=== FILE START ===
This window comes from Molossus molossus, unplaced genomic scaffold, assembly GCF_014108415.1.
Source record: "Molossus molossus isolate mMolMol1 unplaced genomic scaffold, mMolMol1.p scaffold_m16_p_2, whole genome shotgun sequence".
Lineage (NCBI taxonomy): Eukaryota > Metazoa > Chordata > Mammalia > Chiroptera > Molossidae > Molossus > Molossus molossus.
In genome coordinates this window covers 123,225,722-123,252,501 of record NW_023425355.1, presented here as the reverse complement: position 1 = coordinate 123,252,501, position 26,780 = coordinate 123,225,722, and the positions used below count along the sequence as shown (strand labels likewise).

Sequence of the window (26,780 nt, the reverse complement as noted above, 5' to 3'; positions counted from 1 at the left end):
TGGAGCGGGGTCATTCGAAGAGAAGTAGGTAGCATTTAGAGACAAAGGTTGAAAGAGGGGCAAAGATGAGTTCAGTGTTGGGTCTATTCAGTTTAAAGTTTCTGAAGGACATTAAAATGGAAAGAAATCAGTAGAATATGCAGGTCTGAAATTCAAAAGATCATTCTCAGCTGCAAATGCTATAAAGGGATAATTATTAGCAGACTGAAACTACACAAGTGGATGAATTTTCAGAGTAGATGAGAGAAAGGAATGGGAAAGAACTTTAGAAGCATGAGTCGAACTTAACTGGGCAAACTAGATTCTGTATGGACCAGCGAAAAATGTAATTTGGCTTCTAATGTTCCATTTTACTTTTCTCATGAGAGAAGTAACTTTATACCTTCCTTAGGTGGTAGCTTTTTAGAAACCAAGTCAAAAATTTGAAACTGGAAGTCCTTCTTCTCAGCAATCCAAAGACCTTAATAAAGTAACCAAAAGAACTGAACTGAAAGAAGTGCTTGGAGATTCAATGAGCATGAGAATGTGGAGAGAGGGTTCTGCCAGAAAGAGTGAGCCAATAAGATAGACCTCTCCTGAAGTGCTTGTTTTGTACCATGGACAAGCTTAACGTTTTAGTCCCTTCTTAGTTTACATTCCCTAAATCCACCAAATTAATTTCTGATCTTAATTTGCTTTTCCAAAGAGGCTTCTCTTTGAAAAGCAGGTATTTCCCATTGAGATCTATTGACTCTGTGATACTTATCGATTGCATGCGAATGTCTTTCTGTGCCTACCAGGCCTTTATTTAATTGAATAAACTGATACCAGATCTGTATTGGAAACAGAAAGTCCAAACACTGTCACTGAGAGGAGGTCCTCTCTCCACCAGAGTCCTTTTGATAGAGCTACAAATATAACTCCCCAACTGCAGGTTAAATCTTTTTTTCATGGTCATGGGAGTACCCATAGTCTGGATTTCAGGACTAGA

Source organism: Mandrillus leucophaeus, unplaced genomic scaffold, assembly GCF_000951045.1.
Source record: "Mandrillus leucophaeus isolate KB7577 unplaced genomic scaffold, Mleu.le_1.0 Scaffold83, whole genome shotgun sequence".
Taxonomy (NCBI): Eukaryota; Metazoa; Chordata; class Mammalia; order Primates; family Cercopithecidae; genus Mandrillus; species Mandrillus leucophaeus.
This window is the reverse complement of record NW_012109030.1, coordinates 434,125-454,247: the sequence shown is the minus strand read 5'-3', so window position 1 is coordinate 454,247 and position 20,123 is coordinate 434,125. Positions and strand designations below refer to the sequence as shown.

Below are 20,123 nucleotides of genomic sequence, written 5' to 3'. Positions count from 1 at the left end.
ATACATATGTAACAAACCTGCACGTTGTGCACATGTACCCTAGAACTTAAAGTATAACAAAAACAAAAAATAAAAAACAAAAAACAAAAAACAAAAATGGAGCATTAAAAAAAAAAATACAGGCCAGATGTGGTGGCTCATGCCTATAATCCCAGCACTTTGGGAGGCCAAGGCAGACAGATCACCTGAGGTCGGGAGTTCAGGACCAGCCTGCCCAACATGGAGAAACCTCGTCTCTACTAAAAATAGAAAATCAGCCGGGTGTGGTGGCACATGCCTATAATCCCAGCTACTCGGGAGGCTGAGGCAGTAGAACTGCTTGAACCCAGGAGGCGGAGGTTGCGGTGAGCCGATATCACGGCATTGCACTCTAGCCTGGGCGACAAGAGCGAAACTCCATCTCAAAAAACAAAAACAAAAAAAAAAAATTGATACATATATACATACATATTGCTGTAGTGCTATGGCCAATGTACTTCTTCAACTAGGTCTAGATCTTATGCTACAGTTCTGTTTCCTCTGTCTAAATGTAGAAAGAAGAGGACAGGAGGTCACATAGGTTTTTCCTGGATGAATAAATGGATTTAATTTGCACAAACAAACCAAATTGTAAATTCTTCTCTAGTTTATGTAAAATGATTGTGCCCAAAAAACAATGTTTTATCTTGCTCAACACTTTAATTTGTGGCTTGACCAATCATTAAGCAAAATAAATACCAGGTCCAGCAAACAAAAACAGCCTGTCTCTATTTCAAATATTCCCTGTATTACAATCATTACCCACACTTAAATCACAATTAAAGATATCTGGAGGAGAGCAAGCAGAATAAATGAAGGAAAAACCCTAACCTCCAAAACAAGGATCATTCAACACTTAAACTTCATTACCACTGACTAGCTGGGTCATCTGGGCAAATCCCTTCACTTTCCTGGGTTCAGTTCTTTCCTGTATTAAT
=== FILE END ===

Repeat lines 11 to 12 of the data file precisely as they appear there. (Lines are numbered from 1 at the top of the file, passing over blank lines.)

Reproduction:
Below are 20,123 nucleotides of genomic sequence, written 5' to 3'. Positions count from 1 at the left end.
ATACATATGTAACAAACCTGCACGTTGTGCACATGTACCCTAGAACTTAAAGTATAACAAAAACAAAAAATAAAAAACAAAAAACAAAAAACAAAAATGGAGCATTAAAAAAAAAAATACAGGCCAGATGTGGTGGCTCATGCCTATAATCCCAGCACTTTGGGAGGCCAAGGCAGACAGATCACCTGAGGTCGGGAGTTCAGGACCAGCCTGCCCAACATGGAGAAACCTCGTCTCTACTAAAAATAGAAAATCAGCCGGGTGTGGTGGCACATGCCTATAATCCCAGCTACTCGGGAGGCTGAGGCAGTAGAACTGCTTGAACCCAGGAGGCGGAGGTTGCGGTGAGCCGATATCACGGCATTGCACTCTAGCCTGGGCGACAAGAGCGAAACTCCATCTCAAAAAACAAAAACAAAAAAAAAAAATTGATACATATATACATACATATTGCTGTAGTGCTATGGCCAATGTACTTCTTCAACTAGGTCTAGATCTTATGCTACAGTTCTGTTTCCTCTGTCTAAATGTAGAAAGAAGAGGACAGGAGGTCACATAGGTTTTTCCTGGATGAATAAATGGATTTAATTTGCACAAACAAACCAAATTGTAAATTCTTCTCTAGTTTATGTAAAATGATTGTGCCCAAAAAACAATGTTTTATCTTGCTCAACACTTTAATTTGTGGCTTGACCAATCATTAAGCAAAATAAATACCAGGTCCAGCAAACAAAAACAGCCTGTCTCTATTTCAAATATTCCCTGTATTACAATCATTACCCACACTTAAATCACAATTAAAGATATCTGGAGGAGAGCAAGCAGAATAAATGAAGGAAAAACCCTAACCTCCAAAACAAGGATCATTCAACACTTAAACTTCATTACCACTGACTAGCTGGGTCATCTGGGCAAATCCCTTCACTTTCCTGGGTTCAGTTCTTTCCTGTATTAAT